“It was totally zen,” said Tom Zoller, of his long encounter with a minke whale about 5 miles off the coast of Provincetown, Massachusetts, on Monday.
Zoller and his wife, Ann, had left Pamet Harbor in Truro, Mass., Aboard their 23-foot boat for a fishing and birding expedition.
“We like to turn off the key and float around for hours and just watch,” Zoller said.
They saw shearwaters, northern gannets and petrels, then an unexpected guest arrived at the party.
“We saw a splash and then a minke circled the boat about a dozen times,” he said. “He was going around and approaching the boat. He was looking for us.”
The approximately 20-foot-long whale swam several feet from the boat and under the boat on numerous occasions, blowing bubbles and raising its head.
“He would lift his little muzzle and just look at us,” said Zoller, a longtime Cape Cod vacationer. “It was so weird.”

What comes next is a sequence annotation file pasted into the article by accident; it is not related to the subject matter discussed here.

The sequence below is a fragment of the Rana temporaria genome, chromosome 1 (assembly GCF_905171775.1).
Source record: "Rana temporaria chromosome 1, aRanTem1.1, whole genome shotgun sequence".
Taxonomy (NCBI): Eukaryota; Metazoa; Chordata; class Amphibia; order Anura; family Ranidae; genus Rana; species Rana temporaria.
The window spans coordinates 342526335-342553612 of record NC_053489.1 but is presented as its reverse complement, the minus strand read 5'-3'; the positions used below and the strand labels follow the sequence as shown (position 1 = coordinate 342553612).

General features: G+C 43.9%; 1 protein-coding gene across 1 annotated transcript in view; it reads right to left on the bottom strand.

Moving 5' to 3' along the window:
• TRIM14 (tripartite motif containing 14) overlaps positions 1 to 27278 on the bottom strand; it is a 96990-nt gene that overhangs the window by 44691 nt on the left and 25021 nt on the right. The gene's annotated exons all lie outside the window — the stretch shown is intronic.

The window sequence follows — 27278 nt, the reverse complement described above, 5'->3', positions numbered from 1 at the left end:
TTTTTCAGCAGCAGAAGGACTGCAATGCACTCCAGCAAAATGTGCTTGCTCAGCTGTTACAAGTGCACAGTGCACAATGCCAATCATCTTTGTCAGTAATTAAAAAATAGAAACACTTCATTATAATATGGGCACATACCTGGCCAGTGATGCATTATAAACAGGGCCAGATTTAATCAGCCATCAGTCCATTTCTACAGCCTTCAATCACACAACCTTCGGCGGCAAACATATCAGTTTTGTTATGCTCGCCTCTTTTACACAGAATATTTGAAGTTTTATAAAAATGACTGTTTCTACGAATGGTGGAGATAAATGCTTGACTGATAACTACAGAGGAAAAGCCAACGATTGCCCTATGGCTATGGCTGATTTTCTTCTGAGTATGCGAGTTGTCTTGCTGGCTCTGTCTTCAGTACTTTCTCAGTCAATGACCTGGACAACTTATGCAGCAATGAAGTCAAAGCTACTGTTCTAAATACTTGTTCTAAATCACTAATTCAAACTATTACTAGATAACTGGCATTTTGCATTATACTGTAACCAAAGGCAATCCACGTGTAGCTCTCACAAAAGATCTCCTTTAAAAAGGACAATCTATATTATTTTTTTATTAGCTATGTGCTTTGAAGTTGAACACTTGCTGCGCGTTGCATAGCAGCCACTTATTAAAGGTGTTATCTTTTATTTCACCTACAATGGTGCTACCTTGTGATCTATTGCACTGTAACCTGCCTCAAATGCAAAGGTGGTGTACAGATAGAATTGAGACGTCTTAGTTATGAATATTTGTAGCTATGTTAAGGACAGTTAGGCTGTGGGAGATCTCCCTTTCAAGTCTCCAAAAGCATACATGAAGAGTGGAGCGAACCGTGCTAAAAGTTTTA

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The two Zollers started talking to the whale. Ann asked the minke if he was the one who made the headlines last month after swallowing diver lobster Michael Packard, even though a humpback whale is the prime suspect for the caper.
And then there was the matter of what Tom Zoller called “the open air talk,” where the minke made growling and sparkling sounds as it approached the boat.
Eventually the minke seemed to have had enough Zoller time and swam away. Tom called the episode “spiritual”.
“We have had phenomenal experiences there,” said Tom Zoller. “This one was surreal.”
In 2015, the Zollers caused a media stir when they captured an underwater GoPro video of a great white shark swimming near their boat.
Charles “Stormy” Mayo, senior scientist and whale expert at the Center for Coastal Studies in Provincetown, was able to identify the whale as a minke whale from a screenshot provided by the Zollers and provided some context for it. experience of the Zollers.
“It doesn’t happen regularly, but it’s not uncommon,” Mayo said. People need to be assured that there is never any danger with the whale, he added.